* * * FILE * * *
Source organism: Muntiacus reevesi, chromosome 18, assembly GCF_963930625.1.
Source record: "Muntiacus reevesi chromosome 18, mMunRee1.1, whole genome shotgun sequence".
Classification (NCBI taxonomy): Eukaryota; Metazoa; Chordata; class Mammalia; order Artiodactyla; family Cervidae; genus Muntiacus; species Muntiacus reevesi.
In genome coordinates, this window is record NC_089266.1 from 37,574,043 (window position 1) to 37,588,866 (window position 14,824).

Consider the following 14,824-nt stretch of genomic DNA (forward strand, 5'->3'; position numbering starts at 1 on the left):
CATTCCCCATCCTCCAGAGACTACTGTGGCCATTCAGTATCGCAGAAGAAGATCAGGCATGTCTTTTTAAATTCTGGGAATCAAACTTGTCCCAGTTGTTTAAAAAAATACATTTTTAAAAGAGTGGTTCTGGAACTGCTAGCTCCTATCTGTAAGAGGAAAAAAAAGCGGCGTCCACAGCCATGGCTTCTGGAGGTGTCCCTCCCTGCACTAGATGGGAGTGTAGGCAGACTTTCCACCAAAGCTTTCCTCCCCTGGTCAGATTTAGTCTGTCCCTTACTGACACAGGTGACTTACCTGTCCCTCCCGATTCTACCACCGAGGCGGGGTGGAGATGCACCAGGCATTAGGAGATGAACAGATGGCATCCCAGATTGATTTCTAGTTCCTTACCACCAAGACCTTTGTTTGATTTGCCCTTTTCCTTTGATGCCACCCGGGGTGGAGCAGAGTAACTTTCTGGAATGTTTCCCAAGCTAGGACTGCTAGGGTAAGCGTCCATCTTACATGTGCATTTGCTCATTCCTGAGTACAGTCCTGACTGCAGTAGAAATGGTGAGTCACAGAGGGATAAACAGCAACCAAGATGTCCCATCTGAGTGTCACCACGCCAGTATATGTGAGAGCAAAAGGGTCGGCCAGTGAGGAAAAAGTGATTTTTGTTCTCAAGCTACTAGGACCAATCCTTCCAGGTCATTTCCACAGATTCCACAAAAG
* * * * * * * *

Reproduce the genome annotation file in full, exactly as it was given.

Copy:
Source organism: Muntiacus reevesi, chromosome 18, assembly GCF_963930625.1.
Source record: "Muntiacus reevesi chromosome 18, mMunRee1.1, whole genome shotgun sequence".
Classification (NCBI taxonomy): Eukaryota; Metazoa; Chordata; class Mammalia; order Artiodactyla; family Cervidae; genus Muntiacus; species Muntiacus reevesi.
In genome coordinates, this window is record NC_089266.1 from 37,574,043 (window position 1) to 37,588,866 (window position 14,824).

Consider the following 14,824-nt stretch of genomic DNA (forward strand, 5'->3'; position numbering starts at 1 on the left):
CATTCCCCATCCTCCAGAGACTACTGTGGCCATTCAGTATCGCAGAAGAAGATCAGGCATGTCTTTTTAAATTCTGGGAATCAAACTTGTCCCAGTTGTTTAAAAAAATACATTTTTAAAAGAGTGGTTCTGGAACTGCTAGCTCCTATCTGTAAGAGGAAAAAAAAGCGGCGTCCACAGCCATGGCTTCTGGAGGTGTCCCTCCCTGCACTAGATGGGAGTGTAGGCAGACTTTCCACCAAAGCTTTCCTCCCCTGGTCAGATTTAGTCTGTCCCTTACTGACACAGGTGACTTACCTGTCCCTCCCGATTCTACCACCGAGGCGGGGTGGAGATGCACCAGGCATTAGGAGATGAACAGATGGCATCCCAGATTGATTTCTAGTTCCTTACCACCAAGACCTTTGTTTGATTTGCCCTTTTCCTTTGATGCCACCCGGGGTGGAGCAGAGTAACTTTCTGGAATGTTTCCCAAGCTAGGACTGCTAGGGTAAGCGTCCATCTTACATGTGCATTTGCTCATTCCTGAGTACAGTCCTGACTGCAGTAGAAATGGTGAGTCACAGAGGGATAAACAGCAACCAAGATGTCCCATCTGAGTGTCACCACGCCAGTATATGTGAGAGCAAAAGGGTCGGCCAGTGAGGAAAAAGTGATTTTTGTTCTCAAGCTACTAGGACCAATCCTTCCAGGTCATTTCCACAGATTCCACAAAAG